4. OK, based on this, it looks like my camera is vintage circa 1952. It has a black plastic exposure counter, crome Argus name plate, 8 hinge screws, ASA film speed dial, and no accessory shoe.

    Thanks for your help. My Cintar 50mm lens seems to be a good one, based on the sharpness of my pictures, but I haven't shot any color, so can't evaluate CA.

    <Chas>
     
  5. The Argus Collectors Group is a pretty active bunch. Their website is at http://arguscg.tripod.com/. There is a feature where you can pose a question that is e-mailed to all members of the group.

    There is also a Yahoo mailing list that you can join for the group.

    The website has quite a few reference photos of different models and variations, that may help you identify your camera.

    Hope this helps.

    Paul Noble
     
  6. Thanks Paul. It was the Argus Collectors site that prompted the question because it lacked the info I was seeking. I really like the site, and am looking forward to shooting on Argust day.

    <Chas>
     
  7. Re: Lens quality. Remember that the Cintar is today considered to be a "soft-focus" lens. Great for snap-shooting but not super sharp for big enlargements. Nonetheless, My parents' C3 made many good Kodachromes - my mother had wanted a Leica.
    (Theirs was an Early 1952 model purchased second-hand about 1957)

    I used it in high school when I could't get a loaner from the photography department. That's when I discovered the focus was soft.

    Recently I was playing with a Late 1952 model when I realized it was OKAY to twist the lens to focus!
    I had always used the finger-wheel to focus - which was not easy -
    figuring it was a Control and you had to use the Control.
     
  8. "Re: Lens quality. Remember that the Cintar is today considered to be a "soft-focus" lens. "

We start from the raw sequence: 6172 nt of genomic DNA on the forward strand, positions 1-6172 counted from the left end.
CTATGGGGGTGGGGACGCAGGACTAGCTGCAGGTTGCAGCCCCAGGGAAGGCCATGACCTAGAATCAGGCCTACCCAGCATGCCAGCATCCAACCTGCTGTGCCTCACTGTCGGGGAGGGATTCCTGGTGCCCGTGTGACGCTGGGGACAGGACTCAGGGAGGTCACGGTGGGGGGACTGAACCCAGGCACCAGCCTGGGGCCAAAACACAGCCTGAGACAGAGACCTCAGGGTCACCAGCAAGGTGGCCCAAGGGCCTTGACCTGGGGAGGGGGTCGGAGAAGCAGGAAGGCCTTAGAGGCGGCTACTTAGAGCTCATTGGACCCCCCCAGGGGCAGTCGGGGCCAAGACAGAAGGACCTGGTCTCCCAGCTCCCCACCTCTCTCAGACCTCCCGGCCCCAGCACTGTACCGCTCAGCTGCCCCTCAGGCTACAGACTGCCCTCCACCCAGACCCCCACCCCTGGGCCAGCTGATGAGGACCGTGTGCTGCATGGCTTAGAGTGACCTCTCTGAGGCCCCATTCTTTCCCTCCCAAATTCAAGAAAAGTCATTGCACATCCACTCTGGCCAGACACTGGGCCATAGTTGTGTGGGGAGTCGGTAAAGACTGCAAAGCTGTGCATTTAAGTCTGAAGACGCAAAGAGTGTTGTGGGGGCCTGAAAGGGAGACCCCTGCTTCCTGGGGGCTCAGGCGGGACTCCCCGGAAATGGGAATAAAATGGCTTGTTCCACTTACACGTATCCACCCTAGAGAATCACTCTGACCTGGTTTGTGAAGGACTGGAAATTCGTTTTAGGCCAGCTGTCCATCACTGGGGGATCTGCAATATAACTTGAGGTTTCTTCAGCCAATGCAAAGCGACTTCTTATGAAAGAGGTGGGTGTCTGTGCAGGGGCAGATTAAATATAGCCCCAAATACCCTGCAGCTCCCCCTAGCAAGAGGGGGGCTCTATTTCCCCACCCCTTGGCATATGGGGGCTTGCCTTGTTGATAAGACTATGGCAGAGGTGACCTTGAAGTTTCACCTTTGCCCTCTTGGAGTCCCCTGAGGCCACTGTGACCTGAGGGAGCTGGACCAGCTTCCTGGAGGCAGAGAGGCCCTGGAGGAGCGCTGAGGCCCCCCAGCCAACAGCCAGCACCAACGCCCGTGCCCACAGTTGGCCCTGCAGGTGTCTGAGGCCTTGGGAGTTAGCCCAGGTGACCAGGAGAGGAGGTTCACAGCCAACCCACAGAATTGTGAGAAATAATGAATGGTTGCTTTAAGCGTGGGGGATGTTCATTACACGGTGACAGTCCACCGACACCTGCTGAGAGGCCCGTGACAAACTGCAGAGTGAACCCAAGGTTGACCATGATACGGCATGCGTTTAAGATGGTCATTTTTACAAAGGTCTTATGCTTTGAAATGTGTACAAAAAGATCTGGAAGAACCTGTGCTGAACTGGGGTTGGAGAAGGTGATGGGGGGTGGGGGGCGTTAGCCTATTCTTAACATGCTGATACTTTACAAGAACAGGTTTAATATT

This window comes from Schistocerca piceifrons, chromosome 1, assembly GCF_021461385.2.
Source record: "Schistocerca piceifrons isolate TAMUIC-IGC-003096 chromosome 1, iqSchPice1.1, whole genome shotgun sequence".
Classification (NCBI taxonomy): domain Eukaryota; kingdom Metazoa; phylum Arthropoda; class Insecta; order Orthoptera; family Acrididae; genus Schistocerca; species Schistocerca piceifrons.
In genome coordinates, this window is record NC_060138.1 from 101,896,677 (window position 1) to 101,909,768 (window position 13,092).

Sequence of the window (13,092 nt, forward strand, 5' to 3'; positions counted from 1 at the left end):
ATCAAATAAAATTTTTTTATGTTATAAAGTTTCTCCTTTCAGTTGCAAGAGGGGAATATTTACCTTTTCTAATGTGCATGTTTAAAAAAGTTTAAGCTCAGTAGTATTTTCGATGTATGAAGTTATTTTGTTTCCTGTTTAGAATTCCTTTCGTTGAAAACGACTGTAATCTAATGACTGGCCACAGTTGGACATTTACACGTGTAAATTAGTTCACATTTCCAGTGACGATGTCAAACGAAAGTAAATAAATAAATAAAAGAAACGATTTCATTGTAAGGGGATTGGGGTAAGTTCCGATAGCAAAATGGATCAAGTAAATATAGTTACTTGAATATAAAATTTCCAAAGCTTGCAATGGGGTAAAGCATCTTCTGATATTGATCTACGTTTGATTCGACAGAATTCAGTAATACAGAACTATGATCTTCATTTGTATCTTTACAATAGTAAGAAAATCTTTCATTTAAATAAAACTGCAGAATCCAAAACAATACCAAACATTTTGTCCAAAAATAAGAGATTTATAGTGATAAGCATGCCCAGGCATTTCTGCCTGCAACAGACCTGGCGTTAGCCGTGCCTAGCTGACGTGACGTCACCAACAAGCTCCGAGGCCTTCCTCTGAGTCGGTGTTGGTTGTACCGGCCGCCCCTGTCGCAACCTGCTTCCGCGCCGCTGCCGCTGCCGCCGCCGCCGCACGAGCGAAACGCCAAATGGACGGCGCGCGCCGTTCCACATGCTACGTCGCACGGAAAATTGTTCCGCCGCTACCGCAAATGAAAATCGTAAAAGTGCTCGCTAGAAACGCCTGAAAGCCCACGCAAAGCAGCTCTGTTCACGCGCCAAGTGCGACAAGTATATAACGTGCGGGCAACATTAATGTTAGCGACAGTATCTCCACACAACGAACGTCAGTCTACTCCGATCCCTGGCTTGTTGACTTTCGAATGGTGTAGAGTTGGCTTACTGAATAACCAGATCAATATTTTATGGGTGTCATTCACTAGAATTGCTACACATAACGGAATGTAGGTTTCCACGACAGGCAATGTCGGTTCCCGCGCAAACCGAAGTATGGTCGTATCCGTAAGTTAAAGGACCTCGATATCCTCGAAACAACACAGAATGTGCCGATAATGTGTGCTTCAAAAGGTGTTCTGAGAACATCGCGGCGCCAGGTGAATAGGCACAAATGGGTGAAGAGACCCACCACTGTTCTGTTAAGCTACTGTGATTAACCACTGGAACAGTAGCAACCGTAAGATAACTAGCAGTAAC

It is?And you base this upon what?As mentioned before sample variation was considerable.I've probably owned 20 of these in my lifetime.The very best of them (I still own it) is as sharp as anything I've seen in 35mm (at least it is stopped down to F8 or 11) and I mean sharp even when compared to Pentax SMC Takumar M42 lenses,Canon FD stuff too.Yashinon's etc.I've gone to 11x14 in my darkroom & scanned too (minolta scan dual IV).You can say a lot negative things about the Argus c3 but that the lens isn't 'sharp' isn't one of them!
     
  9. http://www.photo.net/users/philster/Argus/DatingYourArgus.htm#C3B
    this link will give you a great idea when your argus c3 was made.
    the serial number on mine is inside below the film guides and is 77XXXX indicating that it was made in 1952, all
    the other features are relevant to that year, black dial with white numbers, 7 speeds on shutter dial, asa
    reminder wheel, three strips of leatherette and no cold shoe.
    when i first got mine the view finder and range finder where dim, i removed the back lenses by removing the
    circular clips with a pick and used a Q-tip to clean the inside front lenses. Nice and clear now. mine also
    takes very crisp pictures. found it at a second hand store in its case with broken straps for $4. That is also
    the same price that i found my Nikkormat w/1.4 nikkor lense, same store. its a nice store.